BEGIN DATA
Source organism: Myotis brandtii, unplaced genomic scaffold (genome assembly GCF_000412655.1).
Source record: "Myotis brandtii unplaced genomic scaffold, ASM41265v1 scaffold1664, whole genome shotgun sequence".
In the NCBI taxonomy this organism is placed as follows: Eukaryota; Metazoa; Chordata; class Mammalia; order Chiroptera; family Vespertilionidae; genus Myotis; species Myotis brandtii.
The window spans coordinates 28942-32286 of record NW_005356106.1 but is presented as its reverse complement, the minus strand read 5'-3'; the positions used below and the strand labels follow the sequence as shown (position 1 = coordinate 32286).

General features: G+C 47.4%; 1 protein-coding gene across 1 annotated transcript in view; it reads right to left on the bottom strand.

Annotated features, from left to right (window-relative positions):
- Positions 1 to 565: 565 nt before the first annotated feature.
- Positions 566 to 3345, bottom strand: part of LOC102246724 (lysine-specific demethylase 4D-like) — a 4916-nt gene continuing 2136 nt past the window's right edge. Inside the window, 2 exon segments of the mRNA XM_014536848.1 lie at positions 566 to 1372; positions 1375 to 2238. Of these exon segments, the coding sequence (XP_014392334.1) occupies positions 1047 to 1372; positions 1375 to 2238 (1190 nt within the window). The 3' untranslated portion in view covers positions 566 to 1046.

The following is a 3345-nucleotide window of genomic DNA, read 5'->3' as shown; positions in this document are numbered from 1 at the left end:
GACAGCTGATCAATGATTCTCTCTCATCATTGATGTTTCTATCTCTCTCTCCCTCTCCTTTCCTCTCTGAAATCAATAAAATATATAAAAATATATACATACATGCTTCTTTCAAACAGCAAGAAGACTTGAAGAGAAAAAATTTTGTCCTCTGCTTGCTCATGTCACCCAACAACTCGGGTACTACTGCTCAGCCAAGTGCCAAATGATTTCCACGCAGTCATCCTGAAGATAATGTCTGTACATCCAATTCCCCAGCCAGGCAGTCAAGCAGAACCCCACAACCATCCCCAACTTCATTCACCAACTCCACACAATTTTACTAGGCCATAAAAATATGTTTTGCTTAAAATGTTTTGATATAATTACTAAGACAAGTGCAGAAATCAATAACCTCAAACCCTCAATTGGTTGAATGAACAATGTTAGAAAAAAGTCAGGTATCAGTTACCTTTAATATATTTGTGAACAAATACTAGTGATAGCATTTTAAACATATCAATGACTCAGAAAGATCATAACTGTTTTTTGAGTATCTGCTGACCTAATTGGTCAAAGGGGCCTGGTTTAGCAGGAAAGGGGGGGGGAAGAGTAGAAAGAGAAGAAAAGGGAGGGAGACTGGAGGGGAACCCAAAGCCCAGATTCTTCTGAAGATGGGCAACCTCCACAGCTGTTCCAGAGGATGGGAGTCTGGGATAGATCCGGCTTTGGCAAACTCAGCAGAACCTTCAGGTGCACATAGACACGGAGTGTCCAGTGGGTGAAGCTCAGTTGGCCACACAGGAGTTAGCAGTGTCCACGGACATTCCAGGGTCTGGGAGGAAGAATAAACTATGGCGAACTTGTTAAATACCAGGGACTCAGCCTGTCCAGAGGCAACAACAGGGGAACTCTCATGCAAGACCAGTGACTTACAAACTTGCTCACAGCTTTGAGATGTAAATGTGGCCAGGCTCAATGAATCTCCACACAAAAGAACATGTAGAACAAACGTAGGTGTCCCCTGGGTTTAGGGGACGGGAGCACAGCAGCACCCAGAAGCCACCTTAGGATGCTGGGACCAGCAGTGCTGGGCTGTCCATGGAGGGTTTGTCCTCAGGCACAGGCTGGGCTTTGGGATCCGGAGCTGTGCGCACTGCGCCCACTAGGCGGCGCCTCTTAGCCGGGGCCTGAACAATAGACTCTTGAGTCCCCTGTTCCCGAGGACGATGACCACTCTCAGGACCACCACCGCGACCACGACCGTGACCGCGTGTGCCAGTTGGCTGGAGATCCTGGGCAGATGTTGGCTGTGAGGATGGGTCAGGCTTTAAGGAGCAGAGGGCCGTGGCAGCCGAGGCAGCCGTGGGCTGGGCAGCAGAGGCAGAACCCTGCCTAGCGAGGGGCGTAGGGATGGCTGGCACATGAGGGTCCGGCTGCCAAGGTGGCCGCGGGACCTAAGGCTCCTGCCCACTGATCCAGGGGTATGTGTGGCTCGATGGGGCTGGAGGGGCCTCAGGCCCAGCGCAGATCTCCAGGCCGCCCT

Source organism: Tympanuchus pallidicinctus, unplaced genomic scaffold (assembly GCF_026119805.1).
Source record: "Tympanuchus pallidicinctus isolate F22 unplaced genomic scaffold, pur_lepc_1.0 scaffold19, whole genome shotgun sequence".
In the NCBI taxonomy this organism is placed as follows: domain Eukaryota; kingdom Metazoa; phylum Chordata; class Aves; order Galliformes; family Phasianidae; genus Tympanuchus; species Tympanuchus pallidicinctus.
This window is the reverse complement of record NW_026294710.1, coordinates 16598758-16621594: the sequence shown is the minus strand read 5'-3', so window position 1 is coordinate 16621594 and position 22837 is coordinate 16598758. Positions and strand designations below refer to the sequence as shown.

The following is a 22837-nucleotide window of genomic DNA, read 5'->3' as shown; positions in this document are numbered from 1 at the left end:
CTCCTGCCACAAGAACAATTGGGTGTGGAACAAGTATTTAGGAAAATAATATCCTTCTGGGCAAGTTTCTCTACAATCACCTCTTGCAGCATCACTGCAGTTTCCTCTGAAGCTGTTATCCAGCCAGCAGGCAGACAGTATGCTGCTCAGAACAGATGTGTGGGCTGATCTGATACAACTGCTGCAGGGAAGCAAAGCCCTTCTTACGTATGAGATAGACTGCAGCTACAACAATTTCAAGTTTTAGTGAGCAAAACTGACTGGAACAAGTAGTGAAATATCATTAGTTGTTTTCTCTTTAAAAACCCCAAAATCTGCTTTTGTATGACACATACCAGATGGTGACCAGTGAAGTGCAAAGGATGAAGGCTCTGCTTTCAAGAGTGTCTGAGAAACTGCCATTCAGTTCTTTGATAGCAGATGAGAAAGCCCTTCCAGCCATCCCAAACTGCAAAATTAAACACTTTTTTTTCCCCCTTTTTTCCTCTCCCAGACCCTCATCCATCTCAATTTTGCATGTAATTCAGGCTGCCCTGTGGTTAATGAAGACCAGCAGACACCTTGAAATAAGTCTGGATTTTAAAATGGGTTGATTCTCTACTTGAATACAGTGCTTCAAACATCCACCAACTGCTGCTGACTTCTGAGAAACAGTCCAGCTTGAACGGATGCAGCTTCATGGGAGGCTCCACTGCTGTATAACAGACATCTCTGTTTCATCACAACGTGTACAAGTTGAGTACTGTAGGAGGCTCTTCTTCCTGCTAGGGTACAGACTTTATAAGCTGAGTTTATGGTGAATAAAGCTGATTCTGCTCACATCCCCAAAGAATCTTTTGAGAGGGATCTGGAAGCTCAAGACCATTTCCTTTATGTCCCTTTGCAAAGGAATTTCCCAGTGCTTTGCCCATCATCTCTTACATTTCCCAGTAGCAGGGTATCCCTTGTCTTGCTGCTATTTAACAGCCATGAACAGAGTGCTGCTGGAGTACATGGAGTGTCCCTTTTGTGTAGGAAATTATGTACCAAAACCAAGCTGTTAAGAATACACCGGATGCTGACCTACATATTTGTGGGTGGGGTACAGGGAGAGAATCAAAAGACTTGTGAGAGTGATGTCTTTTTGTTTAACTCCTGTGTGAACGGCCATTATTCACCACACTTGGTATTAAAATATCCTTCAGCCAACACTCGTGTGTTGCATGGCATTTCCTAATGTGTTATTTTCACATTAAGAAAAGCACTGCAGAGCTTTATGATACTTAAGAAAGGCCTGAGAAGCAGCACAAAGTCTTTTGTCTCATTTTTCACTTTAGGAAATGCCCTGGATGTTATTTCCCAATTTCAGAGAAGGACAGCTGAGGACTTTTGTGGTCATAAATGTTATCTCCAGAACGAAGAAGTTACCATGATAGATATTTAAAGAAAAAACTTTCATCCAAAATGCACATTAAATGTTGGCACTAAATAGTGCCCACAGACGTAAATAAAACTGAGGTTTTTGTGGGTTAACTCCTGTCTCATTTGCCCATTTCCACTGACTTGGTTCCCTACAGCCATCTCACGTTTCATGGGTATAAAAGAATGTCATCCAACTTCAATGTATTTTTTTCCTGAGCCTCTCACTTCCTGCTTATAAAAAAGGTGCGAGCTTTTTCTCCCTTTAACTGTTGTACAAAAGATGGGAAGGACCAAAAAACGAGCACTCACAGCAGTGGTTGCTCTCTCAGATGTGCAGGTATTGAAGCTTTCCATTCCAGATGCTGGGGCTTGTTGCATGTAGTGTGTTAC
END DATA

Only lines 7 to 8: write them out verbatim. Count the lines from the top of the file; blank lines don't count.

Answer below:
- Positions 1 to 565: 565 nt before the first annotated feature.
- Positions 566 to 3345, bottom strand: part of LOC102246724 (lysine-specific demethylase 4D-like) — a 4916-nt gene continuing 2136 nt past the window's right edge. Inside the window, 2 exon segments of the mRNA XM_014536848.1 lie at positions 566 to 1372; positions 1375 to 2238. Of these exon segments, the coding sequence (XP_014392334.1) occupies positions 1047 to 1372; positions 1375 to 2238 (1190 nt within the window). The 3' untranslated portion in view covers positions 566 to 1046.